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This is continuation of my question on how to design a REST API for a media analysis server. As per Derrel's answer, in my current design I start the analysis of a media file using a POST /facerecognition/analysisrequests?profileId=33 which specifies that profile ID 33 (previously created on the server by another POST) should be used.

I have two short questions:

  1. How can I extend this approach to have multiple analysis requests on the same file, e.g. perform both face recognition, text detection, and ad detection on the given file? Is using a binary coding (e.g. each bit signifies an analysis) and e.g. doing POST http:[server URL]/00000011/analysisrequests?profileId=33 a good idea?
  2. Is using a server side DB (e.g. mySQL) the best way to keep track of all the profile and process IDs?



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One easy solution to (1) would be to infer the tasks to be performed from the profile document. Then, POST [server URL]/analysis/profileId=33 would be enough. The downside of this is that the task info is not lost in the URL. Would this be a big problem with load balancers? –  recipriversexclusion Nov 16 '09 at 21:13

2 Answers 2

up vote 0 down vote accepted

I would recommend making more complete use of HTTP POST. Make all POST requests against the same URI: /analysisrequest. Use application/x-www-form-urlencoded to send the parameters.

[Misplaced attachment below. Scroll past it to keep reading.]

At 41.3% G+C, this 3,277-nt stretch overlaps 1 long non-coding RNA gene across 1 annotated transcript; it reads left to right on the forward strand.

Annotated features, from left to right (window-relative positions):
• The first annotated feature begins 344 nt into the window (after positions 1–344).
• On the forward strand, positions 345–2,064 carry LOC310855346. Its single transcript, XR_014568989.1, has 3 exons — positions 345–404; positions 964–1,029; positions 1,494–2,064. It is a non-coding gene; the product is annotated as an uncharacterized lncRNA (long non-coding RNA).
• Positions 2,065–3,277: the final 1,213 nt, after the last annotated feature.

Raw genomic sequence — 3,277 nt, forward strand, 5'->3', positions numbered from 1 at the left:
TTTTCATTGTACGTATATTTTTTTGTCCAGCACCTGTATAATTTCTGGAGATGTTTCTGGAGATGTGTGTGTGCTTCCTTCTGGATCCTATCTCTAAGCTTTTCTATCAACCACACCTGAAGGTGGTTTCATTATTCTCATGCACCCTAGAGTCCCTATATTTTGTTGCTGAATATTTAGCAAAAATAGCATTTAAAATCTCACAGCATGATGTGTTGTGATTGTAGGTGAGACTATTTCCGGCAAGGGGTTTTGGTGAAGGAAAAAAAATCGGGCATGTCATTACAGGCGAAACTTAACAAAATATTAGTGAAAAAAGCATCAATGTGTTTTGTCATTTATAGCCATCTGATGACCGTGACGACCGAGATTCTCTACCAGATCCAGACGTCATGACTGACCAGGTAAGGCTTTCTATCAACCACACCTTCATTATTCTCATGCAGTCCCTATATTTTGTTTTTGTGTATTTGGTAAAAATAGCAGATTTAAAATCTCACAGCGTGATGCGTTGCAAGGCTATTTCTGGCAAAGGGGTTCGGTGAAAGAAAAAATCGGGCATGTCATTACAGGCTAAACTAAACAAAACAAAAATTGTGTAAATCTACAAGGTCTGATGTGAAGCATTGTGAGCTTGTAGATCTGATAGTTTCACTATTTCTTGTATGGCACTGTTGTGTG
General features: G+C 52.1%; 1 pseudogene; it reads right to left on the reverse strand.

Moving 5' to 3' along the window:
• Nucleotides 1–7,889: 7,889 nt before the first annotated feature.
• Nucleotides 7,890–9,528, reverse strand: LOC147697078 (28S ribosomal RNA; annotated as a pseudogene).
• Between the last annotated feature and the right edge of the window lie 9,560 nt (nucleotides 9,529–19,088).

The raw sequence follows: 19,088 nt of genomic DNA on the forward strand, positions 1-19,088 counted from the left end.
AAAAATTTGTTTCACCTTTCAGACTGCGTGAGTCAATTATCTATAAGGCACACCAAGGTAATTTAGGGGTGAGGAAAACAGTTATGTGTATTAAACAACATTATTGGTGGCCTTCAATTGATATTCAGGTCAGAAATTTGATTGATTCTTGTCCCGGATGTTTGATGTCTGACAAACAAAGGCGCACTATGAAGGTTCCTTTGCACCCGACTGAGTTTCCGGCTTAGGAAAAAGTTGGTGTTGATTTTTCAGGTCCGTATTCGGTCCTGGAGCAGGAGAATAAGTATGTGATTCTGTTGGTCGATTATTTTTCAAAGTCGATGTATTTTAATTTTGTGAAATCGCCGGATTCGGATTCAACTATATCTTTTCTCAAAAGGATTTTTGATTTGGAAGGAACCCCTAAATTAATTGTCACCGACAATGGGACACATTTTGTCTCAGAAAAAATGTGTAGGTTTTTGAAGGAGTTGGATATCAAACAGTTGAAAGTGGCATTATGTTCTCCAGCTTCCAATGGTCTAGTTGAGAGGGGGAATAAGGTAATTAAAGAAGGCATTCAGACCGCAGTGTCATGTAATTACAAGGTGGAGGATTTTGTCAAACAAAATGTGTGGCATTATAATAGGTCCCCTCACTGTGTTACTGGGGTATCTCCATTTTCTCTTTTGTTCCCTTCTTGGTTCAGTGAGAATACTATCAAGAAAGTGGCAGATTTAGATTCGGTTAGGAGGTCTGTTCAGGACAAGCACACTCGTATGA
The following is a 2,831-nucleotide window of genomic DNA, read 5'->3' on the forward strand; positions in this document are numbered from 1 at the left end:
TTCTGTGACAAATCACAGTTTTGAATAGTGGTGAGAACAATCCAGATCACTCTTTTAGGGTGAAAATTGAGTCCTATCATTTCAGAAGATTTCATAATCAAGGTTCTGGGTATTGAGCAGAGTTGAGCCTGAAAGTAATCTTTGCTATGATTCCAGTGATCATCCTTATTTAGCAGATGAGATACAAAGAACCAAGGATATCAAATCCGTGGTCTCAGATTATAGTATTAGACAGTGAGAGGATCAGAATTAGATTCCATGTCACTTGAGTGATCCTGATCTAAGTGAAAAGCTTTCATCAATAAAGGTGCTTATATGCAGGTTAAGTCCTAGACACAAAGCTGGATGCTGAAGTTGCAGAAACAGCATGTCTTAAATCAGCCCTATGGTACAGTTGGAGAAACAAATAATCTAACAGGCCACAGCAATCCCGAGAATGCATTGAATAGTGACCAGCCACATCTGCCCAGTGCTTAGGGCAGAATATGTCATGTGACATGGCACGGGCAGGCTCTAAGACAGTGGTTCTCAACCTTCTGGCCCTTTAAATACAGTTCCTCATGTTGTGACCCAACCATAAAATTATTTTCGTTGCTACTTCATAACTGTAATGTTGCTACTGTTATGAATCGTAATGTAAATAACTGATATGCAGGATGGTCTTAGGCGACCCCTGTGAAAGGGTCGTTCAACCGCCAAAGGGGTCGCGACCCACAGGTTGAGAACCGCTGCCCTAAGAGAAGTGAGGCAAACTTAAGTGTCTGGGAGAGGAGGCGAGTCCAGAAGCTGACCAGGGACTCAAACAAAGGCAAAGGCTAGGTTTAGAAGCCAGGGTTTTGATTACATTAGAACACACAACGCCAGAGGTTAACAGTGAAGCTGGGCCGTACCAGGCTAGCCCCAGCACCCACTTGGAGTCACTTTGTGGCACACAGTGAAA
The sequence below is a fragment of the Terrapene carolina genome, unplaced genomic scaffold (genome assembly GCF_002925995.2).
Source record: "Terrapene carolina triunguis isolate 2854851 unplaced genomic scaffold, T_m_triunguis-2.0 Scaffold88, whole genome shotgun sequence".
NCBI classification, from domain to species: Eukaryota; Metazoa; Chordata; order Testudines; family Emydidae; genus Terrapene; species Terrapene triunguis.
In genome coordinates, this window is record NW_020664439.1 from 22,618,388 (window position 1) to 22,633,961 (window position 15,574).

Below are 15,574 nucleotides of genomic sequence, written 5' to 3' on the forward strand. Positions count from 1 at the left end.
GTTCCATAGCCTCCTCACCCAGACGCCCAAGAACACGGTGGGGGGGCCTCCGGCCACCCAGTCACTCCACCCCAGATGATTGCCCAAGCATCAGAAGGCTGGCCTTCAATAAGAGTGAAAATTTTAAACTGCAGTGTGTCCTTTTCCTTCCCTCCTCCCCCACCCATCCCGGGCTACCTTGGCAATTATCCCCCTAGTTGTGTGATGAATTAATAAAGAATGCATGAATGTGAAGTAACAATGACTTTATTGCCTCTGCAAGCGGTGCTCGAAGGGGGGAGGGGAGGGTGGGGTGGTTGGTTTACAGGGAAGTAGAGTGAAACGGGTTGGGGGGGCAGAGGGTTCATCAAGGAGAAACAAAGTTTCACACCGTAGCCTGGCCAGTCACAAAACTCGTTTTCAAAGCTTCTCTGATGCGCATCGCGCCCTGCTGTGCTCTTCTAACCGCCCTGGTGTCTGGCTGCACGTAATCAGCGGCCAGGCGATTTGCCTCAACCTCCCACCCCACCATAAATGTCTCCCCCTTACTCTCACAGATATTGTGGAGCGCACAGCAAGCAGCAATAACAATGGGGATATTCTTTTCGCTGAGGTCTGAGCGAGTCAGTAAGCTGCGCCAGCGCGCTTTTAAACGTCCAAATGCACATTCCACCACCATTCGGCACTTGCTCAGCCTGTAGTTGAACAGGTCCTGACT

Host: yourserver.com
Accept: */*
Content-Length: 73
Content-Type: application/x-www-form-urlencoded


multipart/form-data would also allow you to send the file being analyzed in the same request as the operations to perform on the file, assuming that's a desired scenario. With the added advantage that you ought to be able to use the exact same API end-point for both HTML forms and your REST API.

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I'd put the types of analysis requested as parameters, rather than as part of the path. They could be POST parameters in the body of the request, or specified in the URL list profileId. Example: POST http://server/analysisrequest?profileId=33&analysisType=faceRecognition&analysisType=textDetection. It's perfectly ok to submit multiple values for a parameter.

You could submit the binary encoding of the analysis type, but spelling it out is a lot more clear and self-documenting. The binary encoding is a bit fragile when adding a new analysis type as well; adding a new digit would affect the urls all requests, even those that don't use the new type.

A server side database is typical for this kind of web application and it's probably a good solution. You might also want to consider an in-process SQL database solution like sqlite or derby to avoid the complexity of a separate database process.

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